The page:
HONG KONG (AFP) – Oil prices fell further Wednesday, heading to six-year lows, while crude’s weakness continues to test investor confidence, pushing the yen up and weighing on Asian equities.
The euro edged up against the dollar after diving Tuesday on comments from a key member of the European Central Bank that fanned expectations it will unveil a bond-buying scheme at its policy meeting next week.
On oil markets US benchmark West Texas Intermediate for February was down 58 cents at $45.31, a level not seen since March 2009, and Brent slipped 54 cents to $46.05, its lowest since April 2009.
Both contracts were hammered Tuesday after two members of OPEC said the cartel could not prevent prices from plunging further, despite losing more than 50 per cent since June.
Ministers from the United Arab Emirates and Kuwait also said prices could drop further unless there was a cut in booming shale oil output in the United States.
Analysts say richer cartel members – such as the UAE and Saudi Arabia – have been ready to accept falls in the hope they will force higher-cost shale producers out of the market.
The weak prices have hit buying sentiment for global equities, with the Dow, S&P 500 and Nasdaq all sinking in New York.
Tokyo tumbled 1.71 per cent, or 291.75 points, to finish at 16,795.96, while Sydney sank 0.95 per cent, or 51.1 points, to 5,353.6 and Seoul fell 0.18 per cent, or 3.48 points, to 1,913.66.
Shanghai – which surged more than 50 per cent last year on hopes for government measures to boost the economy – fell 0.40 per cent, or 12.86 points, to end at 3,222.44, while Hong Kong slipped 0.43 per cent, or 103.37 points, to 24.112.60.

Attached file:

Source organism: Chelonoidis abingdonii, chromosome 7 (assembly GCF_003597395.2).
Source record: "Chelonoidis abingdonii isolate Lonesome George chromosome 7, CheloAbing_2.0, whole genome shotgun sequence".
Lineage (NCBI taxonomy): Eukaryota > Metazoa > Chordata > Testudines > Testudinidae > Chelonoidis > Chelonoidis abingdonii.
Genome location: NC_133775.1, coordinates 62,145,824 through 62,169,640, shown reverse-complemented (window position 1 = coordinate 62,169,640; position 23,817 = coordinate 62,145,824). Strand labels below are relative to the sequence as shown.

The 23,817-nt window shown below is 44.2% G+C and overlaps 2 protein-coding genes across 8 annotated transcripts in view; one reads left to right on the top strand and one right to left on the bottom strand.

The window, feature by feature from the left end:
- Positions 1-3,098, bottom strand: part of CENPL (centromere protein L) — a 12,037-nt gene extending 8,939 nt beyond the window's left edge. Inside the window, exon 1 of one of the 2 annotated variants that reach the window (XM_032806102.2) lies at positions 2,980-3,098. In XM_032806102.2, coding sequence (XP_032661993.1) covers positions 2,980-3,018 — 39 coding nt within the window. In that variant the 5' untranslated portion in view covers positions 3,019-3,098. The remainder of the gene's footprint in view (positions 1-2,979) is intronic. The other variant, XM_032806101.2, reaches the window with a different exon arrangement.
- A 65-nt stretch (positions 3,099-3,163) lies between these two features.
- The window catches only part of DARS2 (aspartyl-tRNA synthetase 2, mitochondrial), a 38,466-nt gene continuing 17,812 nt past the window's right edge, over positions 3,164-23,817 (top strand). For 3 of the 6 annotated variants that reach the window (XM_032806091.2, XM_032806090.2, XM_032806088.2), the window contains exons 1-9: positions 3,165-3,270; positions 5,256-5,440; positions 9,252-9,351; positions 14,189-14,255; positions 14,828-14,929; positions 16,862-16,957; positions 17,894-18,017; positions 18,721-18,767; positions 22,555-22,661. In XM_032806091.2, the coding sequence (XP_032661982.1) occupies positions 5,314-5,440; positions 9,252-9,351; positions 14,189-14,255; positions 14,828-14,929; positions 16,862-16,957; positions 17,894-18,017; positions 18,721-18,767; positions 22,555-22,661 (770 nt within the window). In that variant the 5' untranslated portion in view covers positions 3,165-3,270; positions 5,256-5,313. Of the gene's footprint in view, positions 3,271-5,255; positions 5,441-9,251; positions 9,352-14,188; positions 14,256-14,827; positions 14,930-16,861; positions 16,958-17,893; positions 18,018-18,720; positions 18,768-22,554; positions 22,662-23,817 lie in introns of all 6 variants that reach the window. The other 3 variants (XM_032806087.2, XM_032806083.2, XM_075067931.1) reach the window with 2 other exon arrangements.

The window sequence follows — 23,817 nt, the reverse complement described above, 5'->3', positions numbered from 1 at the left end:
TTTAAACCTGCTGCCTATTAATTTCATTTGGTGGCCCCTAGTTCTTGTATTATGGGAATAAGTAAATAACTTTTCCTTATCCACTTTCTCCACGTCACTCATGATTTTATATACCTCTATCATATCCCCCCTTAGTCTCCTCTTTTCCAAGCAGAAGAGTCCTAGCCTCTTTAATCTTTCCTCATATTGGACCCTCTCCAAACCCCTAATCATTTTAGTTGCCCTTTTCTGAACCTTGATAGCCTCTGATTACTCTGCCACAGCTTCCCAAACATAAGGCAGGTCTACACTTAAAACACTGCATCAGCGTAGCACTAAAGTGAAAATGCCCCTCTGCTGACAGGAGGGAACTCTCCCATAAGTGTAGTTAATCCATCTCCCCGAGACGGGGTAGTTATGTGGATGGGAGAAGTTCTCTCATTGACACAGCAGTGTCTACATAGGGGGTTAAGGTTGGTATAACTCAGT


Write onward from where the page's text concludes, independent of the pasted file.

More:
On currency markets a flight to safer investments saw the yen advance.
The dollar was at 117.14 yen Wednesday, down from 117.90 yen in New York and well off rates above 118 yen seen in Tokyo earlier Tuesday. The euro was at 138.35 yen compared with 138.84 yen in US trade.
“The drop in oil prices is quite severe, so whenever there’s some weakness in oil we tend to see risk aversion,” Hiroichi Nishi, an equities manager at SMBC Nikko Securities Inc. in Tokyo, told Bloomberg News.
“It’s also heightening concerns of a negative influence on materials and infrastructure-related industries in the US, which would lower inflation and push out the timing of a possible interest-rate hike.”
The euro edged up against the dollar, buying $1.1800 against $1.1777 in US trade.
The single currency took a hit Tuesday after Ewald Nowotny, a governor of the Austrian central bank and a member of the ECB governing council, highlighted the need for policy makers to tackle the threat of deflation.
“It is important that one takes deflation risks seriously and addresses them,” Nowotny said, according to Bloomberg News, adding that the bank was weighing several stimulus measures. “We shouldn’t wait too long with a reaction.”
Analysts said the remarks were a sign the ECB may act when it meets on January 22, in part because Nowotny is not known for being particularly interventionist.
ECB President Mario Draghi warned, however, that the central bank does not have many options left if it wants to ease monetary conditions in the single currency area still further to ward off deflation.
Gold, meanwhile, was $1,229.54 an ounce, compared with $1,238.84 on Tuesday.